Realizing the Manifest Self--the Life Force permeating our humanity--and the Unmanifest source from which it arises.
17 May 2012
A Response to My Previous Post Below:
WOW!!! Once again you speak brutally honest and straight from the heart. These are things perhaps neither a hardcore "traditional advaitin" nor a "neo-advaitin" would understand or want to acknowledge. There are few wonderful facts that you are pointing to which a seeker and teacher may come across. I am completely in agreement with you about how most feel they "got it" just by reading Sri Ramana or Maharajs book--the awe that Advaita exhumes can often be very misleading. Its at a mental plane and you will see that how easily such people will trip off their "realisation" when faced with a real challenge. Without real penetration into the void and even deeper beyond it (where the world/I-ness/senses cease to exist) unless that state is truly witnessed, there is no real gain. Later Turiya and void of all voids (unknown) is known and goal is achieved (non dual state of Advaita).
Though I can understand why you say that traditional advaita or rather self-inquiry (Advaita is more like a goal while inquiry is still one of means like yoga, Bhakti or karma) seems dull as a practice because it underplays the personal love however in my experience it is not necessarily so. Atma -vichar merely emphasises attention to be paid to the I -sense but it is most unfortunate if there is no love between the student and teacher (even of a personal nature). Infact if it lacks a personal love and close proximity with the teacher most of them drift away from the goal. The reason is the Guru is one of most powerful instrument towards achieving the goal. A drift away from the Guru is a delay away from the goal. Ofcourse one can still keep practicing on its own and still get there but there will be no powerful medium of inspiration to guide. Of course the teacher always points that the attention be paid to the Self within however such adherence also is only possible if there is love and surrender for the teacher. Most take the teachers words literally and fail to understand that the key to unlocking the door is through love of ones teachers. The one point that most miss is that Grace works through some form and channel. Even Sri Ramana who had no physical human Guru still needed Arunachala as his Guru. In the ultimate sense there is only the Self --of course. There is no Arunachala too. Sri Ramana knew that. Yet he too worshiped Arunachala --a outer form apart from the Self.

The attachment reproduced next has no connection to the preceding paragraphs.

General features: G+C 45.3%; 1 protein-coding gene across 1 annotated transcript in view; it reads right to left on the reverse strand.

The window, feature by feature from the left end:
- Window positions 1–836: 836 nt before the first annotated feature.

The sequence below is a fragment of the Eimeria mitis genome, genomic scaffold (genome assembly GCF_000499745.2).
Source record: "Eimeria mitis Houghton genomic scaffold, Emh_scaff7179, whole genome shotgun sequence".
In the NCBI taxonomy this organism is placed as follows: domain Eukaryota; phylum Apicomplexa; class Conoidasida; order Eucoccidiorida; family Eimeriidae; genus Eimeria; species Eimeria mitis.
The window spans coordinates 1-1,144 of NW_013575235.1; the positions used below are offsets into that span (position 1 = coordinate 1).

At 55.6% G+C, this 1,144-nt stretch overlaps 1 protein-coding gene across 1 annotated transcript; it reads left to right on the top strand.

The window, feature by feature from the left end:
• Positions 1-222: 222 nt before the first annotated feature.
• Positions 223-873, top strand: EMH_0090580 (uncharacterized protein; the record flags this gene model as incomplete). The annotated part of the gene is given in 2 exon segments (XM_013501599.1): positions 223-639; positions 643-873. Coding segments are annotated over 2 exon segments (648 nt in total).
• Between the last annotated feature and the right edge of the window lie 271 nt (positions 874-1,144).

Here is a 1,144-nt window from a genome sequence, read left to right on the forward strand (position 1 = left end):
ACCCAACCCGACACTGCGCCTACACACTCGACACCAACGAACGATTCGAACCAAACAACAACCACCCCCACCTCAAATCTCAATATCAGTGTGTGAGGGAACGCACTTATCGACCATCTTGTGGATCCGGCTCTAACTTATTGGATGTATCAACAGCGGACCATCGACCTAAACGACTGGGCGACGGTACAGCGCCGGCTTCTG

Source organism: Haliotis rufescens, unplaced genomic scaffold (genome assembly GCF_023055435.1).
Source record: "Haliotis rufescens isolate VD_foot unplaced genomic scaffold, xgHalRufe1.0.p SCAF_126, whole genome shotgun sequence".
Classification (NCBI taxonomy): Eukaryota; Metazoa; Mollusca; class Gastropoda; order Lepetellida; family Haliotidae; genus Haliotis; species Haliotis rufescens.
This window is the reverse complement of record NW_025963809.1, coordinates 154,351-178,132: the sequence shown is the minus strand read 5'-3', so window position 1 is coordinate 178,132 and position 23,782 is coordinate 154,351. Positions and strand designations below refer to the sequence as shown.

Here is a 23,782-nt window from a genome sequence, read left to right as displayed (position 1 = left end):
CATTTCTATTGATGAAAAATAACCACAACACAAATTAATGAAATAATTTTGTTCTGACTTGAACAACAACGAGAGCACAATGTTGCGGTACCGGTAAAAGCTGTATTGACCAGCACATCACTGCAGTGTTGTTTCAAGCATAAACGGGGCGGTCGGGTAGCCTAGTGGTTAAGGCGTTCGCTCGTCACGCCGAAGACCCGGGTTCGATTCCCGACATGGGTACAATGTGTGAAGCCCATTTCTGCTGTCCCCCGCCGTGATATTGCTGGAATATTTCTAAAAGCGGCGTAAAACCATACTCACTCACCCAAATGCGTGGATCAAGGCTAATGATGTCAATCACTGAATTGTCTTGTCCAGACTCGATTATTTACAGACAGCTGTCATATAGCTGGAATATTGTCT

Much is transmitted through a physical Guru to his students on very subtle levels so being in the presence is definitely advantageous. Yet shaktipath is a mystery. It has its own intelligence. It is transformative for both the Guru and the student. The guru may seem to be a medium through which this Shakti works but he is unaware how this will actually work in him and his students. A guru is only an instrument of the Shakti and allows it to work in any capacity it deems fit. This is ofcourse only my experience.
You have your reasons and experience to emphasise a particular way. It's your choice and way. According to my experience you cannot advocate only one way to everybody. Each will find his own way whether Bhakti, Jnana, yoga or Zen. The personal love will automatically develop if its strong.